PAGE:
Our experts can usually cure colon cancer if they find it early enough. But the more that colon cancer grows, the more difficult it can be to treat.
- For people with an average risk who have no symptoms, MSK’s doctors recommend screening tests for colon cancer, starting at age 45.
- People at a higher risk may benefit from earlier, more frequent screenings.
- At any age, if you are worried about symptoms and wonder if you should talk to your doctor about screening, it’s a conversation worth having.
- At MSK, a colonoscopy is the preferred screening method. This procedure both finds and removes small clumps of cells on the inner lining of the colon. These are called polyps, and they can grow into cancer.
Today, more than 60 percent of people age 50 to 75 are regularly screened for the disease. Doctors are detecting colon cancer more often and at an earlier stage, when it’s most treatable. In fact, 90 percent of people with colon cancer live five years or more after treatment if the cancer is found and removed at any early stage.
MSK’s screening guidelines for colorectal cancer are based on your risk and factors specific to you. These include your age, personal and medical history, and genetics.
- What is the average risk of colon cancer?
- What is an increased risk of colon cancer?
- What should I know about family history and the genetic causes of colon cancer?
- What if I have been treated for cancer before?
- What should I know about colon cancer if I am under age 45?
- What should I know about screening tests for colon cancer?
If you are age 45 or older, you are at an average risk of colon cancer if you have the following:
- no symptoms
- no personal or family history of colorectal cancer or precancerous polyps (noncancerous growths in the inside surface of the colon or rectum)
- no personal history of inflammatory bowel disease, such as ulcerative colitis or Crohn’s colitis
If you have an increased risk of colorectal cancer, discuss with your doctor if you should have earlier, more frequent screenings.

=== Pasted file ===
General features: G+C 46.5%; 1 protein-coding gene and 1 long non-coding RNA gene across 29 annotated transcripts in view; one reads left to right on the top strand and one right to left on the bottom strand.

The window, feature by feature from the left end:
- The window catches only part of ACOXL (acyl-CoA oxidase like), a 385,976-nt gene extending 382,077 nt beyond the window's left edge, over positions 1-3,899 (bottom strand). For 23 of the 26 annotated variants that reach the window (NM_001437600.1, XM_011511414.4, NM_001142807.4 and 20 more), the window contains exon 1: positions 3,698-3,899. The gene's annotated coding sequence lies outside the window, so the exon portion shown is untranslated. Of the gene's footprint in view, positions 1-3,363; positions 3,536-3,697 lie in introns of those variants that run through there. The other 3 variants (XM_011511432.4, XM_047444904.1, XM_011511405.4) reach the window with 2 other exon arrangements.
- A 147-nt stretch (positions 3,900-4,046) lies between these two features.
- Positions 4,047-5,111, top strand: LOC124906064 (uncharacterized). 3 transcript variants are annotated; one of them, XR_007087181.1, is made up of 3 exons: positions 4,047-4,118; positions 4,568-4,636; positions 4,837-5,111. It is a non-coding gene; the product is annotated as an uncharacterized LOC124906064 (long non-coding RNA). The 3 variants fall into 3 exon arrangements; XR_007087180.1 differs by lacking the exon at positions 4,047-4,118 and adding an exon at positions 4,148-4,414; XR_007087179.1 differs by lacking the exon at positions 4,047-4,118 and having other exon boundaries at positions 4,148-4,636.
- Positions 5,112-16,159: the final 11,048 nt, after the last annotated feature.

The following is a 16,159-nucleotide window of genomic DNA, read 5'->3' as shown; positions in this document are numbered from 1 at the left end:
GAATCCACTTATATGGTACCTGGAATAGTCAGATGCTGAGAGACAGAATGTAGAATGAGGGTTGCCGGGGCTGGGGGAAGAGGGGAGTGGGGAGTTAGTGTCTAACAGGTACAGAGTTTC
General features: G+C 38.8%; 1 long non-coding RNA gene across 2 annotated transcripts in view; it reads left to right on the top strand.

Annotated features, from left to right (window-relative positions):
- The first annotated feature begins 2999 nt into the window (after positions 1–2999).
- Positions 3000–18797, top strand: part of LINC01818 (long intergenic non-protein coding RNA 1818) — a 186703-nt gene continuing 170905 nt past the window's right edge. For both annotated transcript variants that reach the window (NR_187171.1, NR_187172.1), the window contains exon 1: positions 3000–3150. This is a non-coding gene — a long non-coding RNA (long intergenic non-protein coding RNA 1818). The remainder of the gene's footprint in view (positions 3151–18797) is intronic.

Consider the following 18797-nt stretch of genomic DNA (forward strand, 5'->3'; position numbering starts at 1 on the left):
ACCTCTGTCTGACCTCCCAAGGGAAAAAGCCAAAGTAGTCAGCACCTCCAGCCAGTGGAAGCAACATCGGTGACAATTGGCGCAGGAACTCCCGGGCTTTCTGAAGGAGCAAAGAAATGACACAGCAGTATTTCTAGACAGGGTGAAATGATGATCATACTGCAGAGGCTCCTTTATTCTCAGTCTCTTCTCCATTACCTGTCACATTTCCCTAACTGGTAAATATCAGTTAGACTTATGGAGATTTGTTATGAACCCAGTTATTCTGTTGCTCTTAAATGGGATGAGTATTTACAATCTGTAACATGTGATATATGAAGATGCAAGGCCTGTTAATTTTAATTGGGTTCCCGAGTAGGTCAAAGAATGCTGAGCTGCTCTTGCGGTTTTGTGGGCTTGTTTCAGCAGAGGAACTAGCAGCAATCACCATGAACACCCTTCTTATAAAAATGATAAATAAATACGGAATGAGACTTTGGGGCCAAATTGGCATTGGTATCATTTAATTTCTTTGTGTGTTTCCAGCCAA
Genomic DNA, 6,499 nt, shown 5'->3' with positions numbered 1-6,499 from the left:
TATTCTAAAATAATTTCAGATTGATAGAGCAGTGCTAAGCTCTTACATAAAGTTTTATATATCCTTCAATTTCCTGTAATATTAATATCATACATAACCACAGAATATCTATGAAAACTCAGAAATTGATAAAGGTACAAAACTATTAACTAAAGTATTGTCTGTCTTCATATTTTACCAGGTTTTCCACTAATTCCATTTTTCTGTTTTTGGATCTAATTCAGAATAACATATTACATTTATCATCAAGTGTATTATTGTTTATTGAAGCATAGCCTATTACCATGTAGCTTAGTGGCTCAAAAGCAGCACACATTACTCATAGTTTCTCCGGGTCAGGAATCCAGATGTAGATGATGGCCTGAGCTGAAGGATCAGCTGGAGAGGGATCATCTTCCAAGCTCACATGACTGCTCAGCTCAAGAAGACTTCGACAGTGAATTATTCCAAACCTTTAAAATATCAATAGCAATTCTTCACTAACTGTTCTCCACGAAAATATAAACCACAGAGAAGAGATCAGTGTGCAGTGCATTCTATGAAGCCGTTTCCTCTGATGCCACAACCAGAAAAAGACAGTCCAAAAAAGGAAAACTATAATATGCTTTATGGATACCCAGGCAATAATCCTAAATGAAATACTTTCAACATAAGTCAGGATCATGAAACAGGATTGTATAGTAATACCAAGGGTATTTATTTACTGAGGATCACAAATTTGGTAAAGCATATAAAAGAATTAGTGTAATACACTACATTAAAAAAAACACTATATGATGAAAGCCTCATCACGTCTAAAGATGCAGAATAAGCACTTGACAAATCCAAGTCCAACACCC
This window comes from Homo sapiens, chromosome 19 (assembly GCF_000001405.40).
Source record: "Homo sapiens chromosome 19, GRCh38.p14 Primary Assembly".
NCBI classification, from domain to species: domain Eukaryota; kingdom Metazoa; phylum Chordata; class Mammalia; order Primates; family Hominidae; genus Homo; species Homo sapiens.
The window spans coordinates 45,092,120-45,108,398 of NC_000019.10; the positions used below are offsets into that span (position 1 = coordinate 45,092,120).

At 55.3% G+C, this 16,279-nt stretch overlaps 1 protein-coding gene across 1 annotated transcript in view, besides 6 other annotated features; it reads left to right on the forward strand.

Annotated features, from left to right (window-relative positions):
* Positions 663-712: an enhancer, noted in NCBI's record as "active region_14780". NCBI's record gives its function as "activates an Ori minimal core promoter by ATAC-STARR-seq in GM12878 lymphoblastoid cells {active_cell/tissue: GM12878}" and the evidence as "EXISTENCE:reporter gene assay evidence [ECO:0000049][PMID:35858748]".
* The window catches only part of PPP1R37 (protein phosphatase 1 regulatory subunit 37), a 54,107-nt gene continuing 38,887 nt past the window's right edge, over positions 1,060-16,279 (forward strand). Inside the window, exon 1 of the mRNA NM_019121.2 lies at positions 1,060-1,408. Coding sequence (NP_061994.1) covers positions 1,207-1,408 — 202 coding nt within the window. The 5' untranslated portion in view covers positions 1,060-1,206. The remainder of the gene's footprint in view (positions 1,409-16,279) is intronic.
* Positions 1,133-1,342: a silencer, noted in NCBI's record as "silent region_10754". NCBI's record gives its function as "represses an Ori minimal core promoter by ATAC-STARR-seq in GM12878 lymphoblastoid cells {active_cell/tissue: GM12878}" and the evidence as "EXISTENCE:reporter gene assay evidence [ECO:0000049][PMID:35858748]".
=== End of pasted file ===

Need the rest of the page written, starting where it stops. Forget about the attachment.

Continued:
You are at an increased risk if you have one of the following:
- a personal history of colorectal cancer or precancerous polyps
- a family history of a first-degree relative (such as a parent or sibling) who had cancer or precancerous polyps in the colon or rectum before age 50, or multiple family members with colorectal cancer or polyps
- a personal history of long-standing (more than eight years) inflammatory bowel disease, such as ulcerative colitis or Crohn’s colitis
- a family history of familial adenomatous polyposis (FAP). This condition is a rare form of hereditary colon cancer. FAP can lead to the development of hundreds or thousands of polyps in the colon at a very early age. If left untreated, people with FAP will almost always develop colon cancer by age 40.
- a family history of Lynch syndrome (formerly known as hereditary nonpolyposis colorectal cancer). This condition is caused by mutations in specific genes. It accounts for approximately 2 to 3 percent of all colorectal cancer diagnoses.
If you have more than one family member with colon or rectal cancer, or if you have a family member who had early-onset colorectal cancer (before age 50), your care team can help determine if you may be at risk of a possible hereditary condition that makes you more likely to develop cancer. If your care team feels that you may be at risk, we can refer you to our Clinical Genetics Service for further evaluation and customized screening options.Back to top
You may have an increased risk of colorectal cancer if you’ve had therapy for another type of cancer. In that case, your care team may recommend more frequent screenings.Back to top
Real progress is being made against colon cancer, as more people are screened and treatment options improve. But in recent years there is a disturbing rise in colon cancer diagnoses in people under 50. MSK doctors and scientists are working to find out what’s behind this troubling trend. MSK has established the first center focused on people with colon cancer under 50.Back to top
At MSK, a colonoscopy is the preferred screening method. This procedure both finds and removes small clumps of cells on the inner lining of the colon called polyps. Not all polyps are harmful. But some can grow into colon cancer. A colonoscopy is the only screening method that not only detects cancer at its earliest stages but can also prevent it.